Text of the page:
Saturday, October 1st, 2016

Traveling as a Group: Finding Friends on the Road

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Traveling as a group was something for which I hadn’t planned. But as my time in Sihanoukville ended, I found myself on a new group adventure across three countries.

I met Mona, from Norway, in my dorm in Sihanoukville and hung out with her a few times.  On Christmas night, we met Chris and Jon, two mates from the UK who were traveling together.

We had a great time that night, making for a fantastic Sihanoukville Christmas.  Then I assumed I’d never see them again.

Well, just a few days later, the four of us found ourselves staying in the same guesthouse in Siem Reap!

That’s the thing about the backpacker trail — you meet the same people again and again. And even more often if you stay at the top-ranked place in Lonely Planet, which we had done in both Sihanoukville (Monkey Republic) and Siem Reap (Green Village).

The four of us had a blast together in Siem Reap.  So when Chris and Jon’s plan to spend New Year’s Eve in Vang Vieng was thwarted, I suggested they, and Mona, join me for New Year’s Eve in Bangkok.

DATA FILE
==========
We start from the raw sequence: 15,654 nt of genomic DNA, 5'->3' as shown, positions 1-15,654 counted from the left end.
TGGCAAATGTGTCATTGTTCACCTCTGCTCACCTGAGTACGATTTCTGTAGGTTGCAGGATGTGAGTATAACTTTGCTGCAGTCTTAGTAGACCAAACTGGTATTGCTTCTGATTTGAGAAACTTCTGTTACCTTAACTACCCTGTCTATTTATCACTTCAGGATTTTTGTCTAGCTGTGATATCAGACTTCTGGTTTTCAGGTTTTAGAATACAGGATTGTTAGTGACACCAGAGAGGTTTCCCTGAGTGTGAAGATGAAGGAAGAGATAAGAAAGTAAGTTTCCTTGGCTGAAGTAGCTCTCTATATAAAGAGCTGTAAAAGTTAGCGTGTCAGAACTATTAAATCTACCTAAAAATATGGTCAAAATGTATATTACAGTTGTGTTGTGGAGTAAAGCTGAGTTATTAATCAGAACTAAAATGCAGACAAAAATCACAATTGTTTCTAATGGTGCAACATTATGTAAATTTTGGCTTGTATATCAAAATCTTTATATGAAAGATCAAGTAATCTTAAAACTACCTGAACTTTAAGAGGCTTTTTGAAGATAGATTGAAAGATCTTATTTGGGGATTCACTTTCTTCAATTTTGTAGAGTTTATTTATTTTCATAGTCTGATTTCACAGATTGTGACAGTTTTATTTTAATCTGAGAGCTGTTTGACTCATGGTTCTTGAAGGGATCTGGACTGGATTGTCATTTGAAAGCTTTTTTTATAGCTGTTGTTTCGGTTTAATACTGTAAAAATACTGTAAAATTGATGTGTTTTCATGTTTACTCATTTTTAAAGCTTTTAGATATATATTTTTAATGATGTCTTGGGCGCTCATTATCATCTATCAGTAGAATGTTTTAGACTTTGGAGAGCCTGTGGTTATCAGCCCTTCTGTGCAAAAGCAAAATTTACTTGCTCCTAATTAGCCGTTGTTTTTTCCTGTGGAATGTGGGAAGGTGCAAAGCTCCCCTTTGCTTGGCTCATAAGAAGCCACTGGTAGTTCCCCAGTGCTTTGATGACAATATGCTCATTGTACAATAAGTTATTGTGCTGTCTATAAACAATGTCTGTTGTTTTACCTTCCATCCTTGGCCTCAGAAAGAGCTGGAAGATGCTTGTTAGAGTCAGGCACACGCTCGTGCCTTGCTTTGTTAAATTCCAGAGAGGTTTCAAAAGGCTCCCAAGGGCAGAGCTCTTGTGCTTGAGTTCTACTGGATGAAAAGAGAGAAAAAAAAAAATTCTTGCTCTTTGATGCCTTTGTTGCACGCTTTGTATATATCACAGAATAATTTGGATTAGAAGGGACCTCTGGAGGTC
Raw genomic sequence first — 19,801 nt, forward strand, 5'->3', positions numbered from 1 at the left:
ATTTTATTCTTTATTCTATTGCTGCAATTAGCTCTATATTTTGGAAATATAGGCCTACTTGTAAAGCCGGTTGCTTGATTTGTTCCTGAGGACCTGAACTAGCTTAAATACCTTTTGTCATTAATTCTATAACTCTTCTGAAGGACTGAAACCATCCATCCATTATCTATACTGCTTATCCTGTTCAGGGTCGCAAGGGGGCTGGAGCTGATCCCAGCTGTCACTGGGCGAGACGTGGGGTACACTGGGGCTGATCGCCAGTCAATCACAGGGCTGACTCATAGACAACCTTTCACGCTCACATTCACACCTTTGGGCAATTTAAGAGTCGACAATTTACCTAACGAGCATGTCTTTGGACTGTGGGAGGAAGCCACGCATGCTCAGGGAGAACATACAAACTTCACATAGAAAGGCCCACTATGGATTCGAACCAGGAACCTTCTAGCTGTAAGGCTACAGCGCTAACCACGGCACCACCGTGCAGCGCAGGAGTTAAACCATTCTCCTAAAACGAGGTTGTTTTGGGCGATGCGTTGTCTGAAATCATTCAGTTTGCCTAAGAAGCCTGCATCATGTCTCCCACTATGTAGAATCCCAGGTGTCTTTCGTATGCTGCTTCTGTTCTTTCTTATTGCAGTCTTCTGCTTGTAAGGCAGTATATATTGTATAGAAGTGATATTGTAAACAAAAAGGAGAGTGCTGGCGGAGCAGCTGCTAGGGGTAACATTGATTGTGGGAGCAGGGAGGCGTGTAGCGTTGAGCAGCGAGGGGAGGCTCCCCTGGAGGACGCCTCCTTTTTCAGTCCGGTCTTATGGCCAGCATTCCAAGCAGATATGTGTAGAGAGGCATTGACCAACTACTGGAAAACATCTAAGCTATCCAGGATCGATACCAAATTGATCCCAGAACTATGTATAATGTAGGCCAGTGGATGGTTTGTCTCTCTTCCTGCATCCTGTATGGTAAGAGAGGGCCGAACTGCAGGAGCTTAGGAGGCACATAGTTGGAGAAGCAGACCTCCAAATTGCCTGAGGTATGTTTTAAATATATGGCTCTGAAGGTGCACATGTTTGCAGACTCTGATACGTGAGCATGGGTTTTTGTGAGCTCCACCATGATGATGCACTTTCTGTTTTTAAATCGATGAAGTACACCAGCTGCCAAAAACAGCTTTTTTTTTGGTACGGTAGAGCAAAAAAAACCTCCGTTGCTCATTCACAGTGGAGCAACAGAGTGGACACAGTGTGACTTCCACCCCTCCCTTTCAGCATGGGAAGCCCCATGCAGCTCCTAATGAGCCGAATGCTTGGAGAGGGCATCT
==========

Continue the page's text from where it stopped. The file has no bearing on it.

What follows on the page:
And so a travel friendship was born!

In the past, group travel has often irked me. But that didn’t happen this time.

Traveling with fellow backpackers is very different from a weekend in Vegas with your girlfriends. Backpackers share the same travel style, similar budget concerns, independence, and often a love for the nightlife.

But most importantly, great groups come together organically. The five of us had amazing chemistry as a group and with each other individually, and that’s what made it work.

After arriving in Bangkok, we met an Irish guy named Anthony at an open-air restaurant and convinced him to come out to a Bangkok ping pong show with us.  Less than 24 hours later, he was on the train with us to Vang Vieng.